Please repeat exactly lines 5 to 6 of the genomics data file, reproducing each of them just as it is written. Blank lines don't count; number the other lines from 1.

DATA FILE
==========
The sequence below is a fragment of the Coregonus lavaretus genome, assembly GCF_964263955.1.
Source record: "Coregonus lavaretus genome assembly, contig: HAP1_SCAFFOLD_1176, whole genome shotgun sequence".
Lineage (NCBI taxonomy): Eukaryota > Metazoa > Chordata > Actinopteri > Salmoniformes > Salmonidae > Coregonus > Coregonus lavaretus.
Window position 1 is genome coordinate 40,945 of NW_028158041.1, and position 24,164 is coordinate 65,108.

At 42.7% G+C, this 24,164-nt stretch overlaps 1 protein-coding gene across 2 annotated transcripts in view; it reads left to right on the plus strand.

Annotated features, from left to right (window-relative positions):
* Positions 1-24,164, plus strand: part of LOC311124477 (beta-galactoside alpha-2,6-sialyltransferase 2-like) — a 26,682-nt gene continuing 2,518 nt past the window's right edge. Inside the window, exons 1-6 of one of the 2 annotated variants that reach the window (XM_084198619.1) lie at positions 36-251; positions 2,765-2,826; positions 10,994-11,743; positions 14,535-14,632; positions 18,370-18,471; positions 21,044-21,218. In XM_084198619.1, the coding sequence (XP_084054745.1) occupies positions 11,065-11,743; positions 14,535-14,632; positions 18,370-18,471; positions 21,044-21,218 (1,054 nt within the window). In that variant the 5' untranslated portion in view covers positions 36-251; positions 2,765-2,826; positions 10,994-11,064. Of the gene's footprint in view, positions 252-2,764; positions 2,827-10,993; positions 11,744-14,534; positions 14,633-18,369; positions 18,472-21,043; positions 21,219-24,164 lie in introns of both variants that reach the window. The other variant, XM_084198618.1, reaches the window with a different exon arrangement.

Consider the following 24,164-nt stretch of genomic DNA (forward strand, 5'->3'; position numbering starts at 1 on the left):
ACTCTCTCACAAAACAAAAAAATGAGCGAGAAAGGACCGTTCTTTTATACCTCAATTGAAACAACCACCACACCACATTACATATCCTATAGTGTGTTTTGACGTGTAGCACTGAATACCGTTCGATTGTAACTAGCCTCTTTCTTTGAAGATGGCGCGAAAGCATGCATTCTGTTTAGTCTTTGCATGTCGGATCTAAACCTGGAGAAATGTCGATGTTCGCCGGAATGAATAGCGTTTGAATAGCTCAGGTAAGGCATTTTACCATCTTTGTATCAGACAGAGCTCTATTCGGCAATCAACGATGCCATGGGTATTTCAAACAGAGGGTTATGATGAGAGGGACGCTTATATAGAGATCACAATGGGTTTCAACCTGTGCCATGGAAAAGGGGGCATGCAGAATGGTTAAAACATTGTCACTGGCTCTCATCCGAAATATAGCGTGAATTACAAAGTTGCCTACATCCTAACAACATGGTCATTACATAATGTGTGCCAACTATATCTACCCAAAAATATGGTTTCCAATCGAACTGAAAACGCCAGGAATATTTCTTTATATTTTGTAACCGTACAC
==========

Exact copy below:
At 42.7% G+C, this 24,164-nt stretch overlaps 1 protein-coding gene across 2 annotated transcripts in view; it reads left to right on the plus strand.

Annotated features, from left to right (window-relative positions):